While Patrick and I were preparing to be married, we attended Pre-Cana classes with Kevin and Gilly MacNamara. During one of our sessions, Kevin revealed to Patrick and me the secret to any successful relationship (especially marriage): clear expectations.
When meeting someone new or intensifying an established relationship, you can prevent conflict and hardship by finding out what the other person expects you to do and not do. At the same time, you let that person know what you do and do not expect to happen between the two of you. Then, you follow through.
This rule has helped Patrick and me to have a very happy marriage, with minimal disagreements. Chores are spilt up, financial boundaries are established, and parenting decisions are agreed upon and mutually unforced. This philosophy has also helped me to get along better with other family members, friends, colleagues, and students. I’ve even started teaching Collin about the importance of meeting other people’s expectations, starting at school. “It’s a new year, with a new teacher, and new rules. Your job is to keep us your end of the promise, so that she can teach and you and your classmates can learn.”
Today, Collin started second grade in Mrs. Amato’s class at St. Joan of Arc School. In addition to being Collin’s teacher, she is also my colleague. She gave an excellent presentation at a faculty meeting last week about PBIS (positive behavioral intervention systems), or rewarding students who demonstrate expected behaviors. By informing students of, exemplifying, and modeling school rules, teachers make it easier for students to do the right thing.
We all laughed when Mrs. Amato described her method of teaching church etiquette. When the church is empty, she has half of the class stand before the altar, facing the congregation, and the rest of the class slouch, yawn, whisper, and otherwise fiddle around. Then they switch. “That’s what Father sees when he’s giving Mass,” she tells them.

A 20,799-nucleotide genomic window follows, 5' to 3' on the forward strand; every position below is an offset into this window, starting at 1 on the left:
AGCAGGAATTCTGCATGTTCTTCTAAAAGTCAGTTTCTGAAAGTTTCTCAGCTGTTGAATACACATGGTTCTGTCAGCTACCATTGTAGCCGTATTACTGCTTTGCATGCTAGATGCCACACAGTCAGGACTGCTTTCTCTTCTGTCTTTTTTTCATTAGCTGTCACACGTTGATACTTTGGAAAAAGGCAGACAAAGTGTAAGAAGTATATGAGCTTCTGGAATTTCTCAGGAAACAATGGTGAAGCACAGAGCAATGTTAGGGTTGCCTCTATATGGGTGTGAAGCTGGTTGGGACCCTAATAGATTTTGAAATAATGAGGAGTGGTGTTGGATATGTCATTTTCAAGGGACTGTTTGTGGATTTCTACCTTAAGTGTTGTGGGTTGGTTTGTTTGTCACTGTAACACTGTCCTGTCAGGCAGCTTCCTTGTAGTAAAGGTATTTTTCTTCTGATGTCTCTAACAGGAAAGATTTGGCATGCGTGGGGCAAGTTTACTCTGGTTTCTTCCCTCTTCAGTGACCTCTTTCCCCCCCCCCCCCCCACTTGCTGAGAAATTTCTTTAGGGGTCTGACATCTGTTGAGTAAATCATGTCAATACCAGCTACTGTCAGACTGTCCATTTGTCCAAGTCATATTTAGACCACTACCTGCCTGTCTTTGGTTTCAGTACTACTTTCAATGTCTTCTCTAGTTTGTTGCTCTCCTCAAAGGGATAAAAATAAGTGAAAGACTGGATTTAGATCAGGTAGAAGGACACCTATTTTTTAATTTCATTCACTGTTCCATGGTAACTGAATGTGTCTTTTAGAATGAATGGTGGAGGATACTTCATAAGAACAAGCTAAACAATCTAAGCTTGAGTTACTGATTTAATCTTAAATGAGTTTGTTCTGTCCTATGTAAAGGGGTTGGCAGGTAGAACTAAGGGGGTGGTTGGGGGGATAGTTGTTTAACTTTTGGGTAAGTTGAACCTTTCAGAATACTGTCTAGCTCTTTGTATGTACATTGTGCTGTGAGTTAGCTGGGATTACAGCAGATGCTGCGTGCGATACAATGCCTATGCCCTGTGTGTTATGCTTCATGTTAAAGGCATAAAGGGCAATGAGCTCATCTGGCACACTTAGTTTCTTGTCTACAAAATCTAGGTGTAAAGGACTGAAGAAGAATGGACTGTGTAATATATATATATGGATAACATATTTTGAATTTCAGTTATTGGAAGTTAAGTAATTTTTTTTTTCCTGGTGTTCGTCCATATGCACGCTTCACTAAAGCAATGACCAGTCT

Mrs. Amato even has a bulletin board describing what students should and should not do in her classroom. On the first day of class, she will go over each item with the students. She offers examples of how students can demonstrate our school’s expectations, “respect, responsibility, and leadership” by “using a quiet voice,” “using time wisely,” and “volunteering to help,” to name a few. There are even morning and afternoon procedures and a protocol for keeping their desks organized. Mrs. Amato’s students will have no doubts about the dos and don’ts of second grade.
Students will earn Class Dojo points and other incentives for exemplary behavior and negative consequences for failing to meet expectations. By using a rewards system, students become conditioned to make good decisions that will have a positive impact on the classroom climate.
When Collin gets home from school, we will talk about Mrs. Amato’s expectations, what they are and why they’re important. We will also develop some rules and routines at home that are fit for a big-kid second grader. Ultimately, more freedom, more responsibility, and more expectations will lead to more success at home, at school, and in life.